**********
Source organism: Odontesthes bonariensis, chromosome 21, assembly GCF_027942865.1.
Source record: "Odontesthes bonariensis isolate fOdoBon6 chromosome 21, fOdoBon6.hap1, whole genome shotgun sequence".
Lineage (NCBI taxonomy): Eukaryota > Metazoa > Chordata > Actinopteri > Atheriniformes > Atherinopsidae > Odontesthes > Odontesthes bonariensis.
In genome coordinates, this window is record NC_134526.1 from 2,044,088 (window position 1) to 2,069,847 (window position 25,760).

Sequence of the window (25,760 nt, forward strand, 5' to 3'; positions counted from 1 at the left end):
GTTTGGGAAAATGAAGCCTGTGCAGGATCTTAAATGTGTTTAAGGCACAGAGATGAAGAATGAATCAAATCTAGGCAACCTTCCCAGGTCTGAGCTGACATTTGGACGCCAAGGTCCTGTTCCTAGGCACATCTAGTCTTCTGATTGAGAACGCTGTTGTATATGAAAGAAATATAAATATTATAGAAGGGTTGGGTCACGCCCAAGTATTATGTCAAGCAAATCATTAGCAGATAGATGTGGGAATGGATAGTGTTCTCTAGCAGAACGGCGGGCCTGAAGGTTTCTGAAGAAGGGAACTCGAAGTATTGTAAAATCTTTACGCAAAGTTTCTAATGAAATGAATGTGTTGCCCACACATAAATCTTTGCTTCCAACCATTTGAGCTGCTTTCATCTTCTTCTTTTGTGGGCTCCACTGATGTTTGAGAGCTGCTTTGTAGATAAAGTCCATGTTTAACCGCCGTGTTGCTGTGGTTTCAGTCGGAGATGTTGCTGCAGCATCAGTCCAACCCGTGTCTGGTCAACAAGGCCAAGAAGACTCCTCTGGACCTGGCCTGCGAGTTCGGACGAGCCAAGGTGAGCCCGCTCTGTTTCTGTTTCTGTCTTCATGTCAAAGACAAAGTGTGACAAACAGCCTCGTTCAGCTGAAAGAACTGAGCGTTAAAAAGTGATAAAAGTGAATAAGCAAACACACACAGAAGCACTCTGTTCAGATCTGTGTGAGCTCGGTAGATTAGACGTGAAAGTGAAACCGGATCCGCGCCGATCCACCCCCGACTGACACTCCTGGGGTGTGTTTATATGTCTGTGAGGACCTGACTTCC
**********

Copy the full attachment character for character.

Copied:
Source organism: Odontesthes bonariensis, chromosome 21, assembly GCF_027942865.1.
Source record: "Odontesthes bonariensis isolate fOdoBon6 chromosome 21, fOdoBon6.hap1, whole genome shotgun sequence".
Lineage (NCBI taxonomy): Eukaryota > Metazoa > Chordata > Actinopteri > Atheriniformes > Atherinopsidae > Odontesthes > Odontesthes bonariensis.
In genome coordinates, this window is record NC_134526.1 from 2,044,088 (window position 1) to 2,069,847 (window position 25,760).

Sequence of the window (25,760 nt, forward strand, 5' to 3'; positions counted from 1 at the left end):
GTTTGGGAAAATGAAGCCTGTGCAGGATCTTAAATGTGTTTAAGGCACAGAGATGAAGAATGAATCAAATCTAGGCAACCTTCCCAGGTCTGAGCTGACATTTGGACGCCAAGGTCCTGTTCCTAGGCACATCTAGTCTTCTGATTGAGAACGCTGTTGTATATGAAAGAAATATAAATATTATAGAAGGGTTGGGTCACGCCCAAGTATTATGTCAAGCAAATCATTAGCAGATAGATGTGGGAATGGATAGTGTTCTCTAGCAGAACGGCGGGCCTGAAGGTTTCTGAAGAAGGGAACTCGAAGTATTGTAAAATCTTTACGCAAAGTTTCTAATGAAATGAATGTGTTGCCCACACATAAATCTTTGCTTCCAACCATTTGAGCTGCTTTCATCTTCTTCTTTTGTGGGCTCCACTGATGTTTGAGAGCTGCTTTGTAGATAAAGTCCATGTTTAACCGCCGTGTTGCTGTGGTTTCAGTCGGAGATGTTGCTGCAGCATCAGTCCAACCCGTGTCTGGTCAACAAGGCCAAGAAGACTCCTCTGGACCTGGCCTGCGAGTTCGGACGAGCCAAGGTGAGCCCGCTCTGTTTCTGTTTCTGTCTTCATGTCAAAGACAAAGTGTGACAAACAGCCTCGTTCAGCTGAAAGAACTGAGCGTTAAAAAGTGATAAAAGTGAATAAGCAAACACACACAGAAGCACTCTGTTCAGATCTGTGTGAGCTCGGTAGATTAGACGTGAAAGTGAAACCGGATCCGCGCCGATCCACCCCCGACTGACACTCCTGGGGTGTGTTTATATGTCTGTGAGGACCTGACTTCC